Based on Colin Niel’s novel of the same name, Only the Animals (Seules les bêtes) is a simple tale, despite taking place across several countries with various seemingly unrelated characters. Director Dominik Moll keeps the audience in the dark regarding the connection the various storylines have with each other, revealing them only after the tension has been built up. Each piece of the puzzle eventually falls into place in a way that feel inevitable, despite the initial disorienting introduction to each moving part of the narrative.
The mystery at the center of Only the Animals is split into sections, each one providing more information by tying the narrative to one character. As each character’s perspective is revealed, so are significant elements of the narrative. After a brief dialogue-free prologue in Africa, the film starts with the narrative as seen through the eyes of Alice (Laure Calamy). Alice is married to cow farmer Michel (Denis Ménochet), though she is having an affair with emotionally distant sheep farmer Joseph (Damien Bonnard).
On her way home from visiting her lover, Alice sees the abandoned car belonging to Evelyne Ducat (Valeria Bruni Tedeschi), a local woman who has mysterious gone missing. When the perspective shifts to Joseph, details about Evelyne’s location are shown, though how she got there is only revealed in the final segment. The disappearance is also indirectly tied to several other characters, including Alice’s husband Michel.
While Alice is busy with Joseph, Michel has marital secrets of his own, involving a young woman named Amandine (Juliet Doucet). This is all a part of a complex scheme carried out by Armand (Guy Roger N'Drin), an impoverished man in Africa looking to raise money to win back his former girlfriend and the mother of his child. At the same time, a young French woman named Marion (Nadia Tereszkiewicz) becomes entangled in several storylines after having an affair with Evelyn. How each of these moving parts come together becomes clearer at a certain point, though the enjoyment of the film is the way Moll slowly reveals key information along the way.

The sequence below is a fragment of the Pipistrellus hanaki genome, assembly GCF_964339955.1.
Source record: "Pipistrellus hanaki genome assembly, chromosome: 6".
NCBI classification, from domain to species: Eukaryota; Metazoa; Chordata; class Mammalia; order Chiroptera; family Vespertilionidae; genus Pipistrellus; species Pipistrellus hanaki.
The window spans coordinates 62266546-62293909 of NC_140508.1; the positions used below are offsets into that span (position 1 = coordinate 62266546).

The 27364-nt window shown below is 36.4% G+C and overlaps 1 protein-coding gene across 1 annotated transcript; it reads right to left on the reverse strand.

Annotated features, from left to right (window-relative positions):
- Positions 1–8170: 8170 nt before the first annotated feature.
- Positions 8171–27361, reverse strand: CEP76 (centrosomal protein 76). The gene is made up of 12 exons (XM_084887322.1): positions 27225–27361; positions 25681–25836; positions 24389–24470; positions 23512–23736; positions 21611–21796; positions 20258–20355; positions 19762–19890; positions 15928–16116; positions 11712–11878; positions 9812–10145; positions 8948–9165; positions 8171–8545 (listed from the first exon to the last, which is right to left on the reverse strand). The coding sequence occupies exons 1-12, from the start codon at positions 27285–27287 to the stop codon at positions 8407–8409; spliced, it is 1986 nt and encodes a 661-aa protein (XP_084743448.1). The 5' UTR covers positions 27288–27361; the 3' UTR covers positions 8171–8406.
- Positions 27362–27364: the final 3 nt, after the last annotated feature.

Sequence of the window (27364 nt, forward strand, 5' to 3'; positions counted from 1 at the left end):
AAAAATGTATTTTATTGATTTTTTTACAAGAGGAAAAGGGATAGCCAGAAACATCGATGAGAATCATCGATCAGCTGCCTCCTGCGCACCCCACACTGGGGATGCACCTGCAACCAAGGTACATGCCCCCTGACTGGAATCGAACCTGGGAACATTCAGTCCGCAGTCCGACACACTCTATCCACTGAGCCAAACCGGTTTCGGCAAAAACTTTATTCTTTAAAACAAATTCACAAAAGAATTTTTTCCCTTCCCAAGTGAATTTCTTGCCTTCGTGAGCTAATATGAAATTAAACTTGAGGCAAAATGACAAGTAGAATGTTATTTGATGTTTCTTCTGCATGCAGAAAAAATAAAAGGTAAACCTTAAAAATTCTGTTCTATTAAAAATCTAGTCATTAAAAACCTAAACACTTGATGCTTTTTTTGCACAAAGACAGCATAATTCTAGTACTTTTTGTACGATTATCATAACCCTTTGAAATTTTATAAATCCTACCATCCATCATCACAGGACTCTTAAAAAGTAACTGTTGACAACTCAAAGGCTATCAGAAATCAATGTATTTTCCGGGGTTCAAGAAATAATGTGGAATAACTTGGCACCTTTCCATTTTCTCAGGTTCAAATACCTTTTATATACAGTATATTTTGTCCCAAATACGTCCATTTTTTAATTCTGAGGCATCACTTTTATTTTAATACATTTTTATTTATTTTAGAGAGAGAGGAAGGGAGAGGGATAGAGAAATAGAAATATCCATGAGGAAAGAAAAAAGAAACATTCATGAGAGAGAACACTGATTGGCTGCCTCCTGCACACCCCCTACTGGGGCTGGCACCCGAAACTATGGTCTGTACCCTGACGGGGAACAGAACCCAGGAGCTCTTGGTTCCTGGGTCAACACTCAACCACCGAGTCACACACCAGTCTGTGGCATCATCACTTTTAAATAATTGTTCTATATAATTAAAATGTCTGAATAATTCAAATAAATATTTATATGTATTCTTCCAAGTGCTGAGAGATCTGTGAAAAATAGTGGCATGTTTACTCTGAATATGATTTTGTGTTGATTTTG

Despite the enjoyment of the mystery slowly being revealed over the course of the film, Only the Animals does suffer slightly from what has been left out. Even with nearly a two-hour run-time, there are too many characters to provide satisfactory backstories, making some their actions feel inexplicable. The tone is also somewhat noncommittal, never embracing the humor of the absurd or the tragedy of the melodrama. It is difficult not to long for more, especially with all that is effective within the filmmaking. Instead, the narrative ends up feeling as coldly distant as the snowy setting.
The Blu-ray release for Only the Animals doesn’t come with any special features to mention. The high-definition Blu-ray does give the best possible presentation of the film, especially in the wider shots of the natural surroundings of the French countryside the film mostly takes place in. However, this may not be enough to warrant an upgrade from DVD.
Entertainment Value: 7/10
Quality of Filmmaking: 7/10
Historical Significance: 6/10
Special Features: 0/10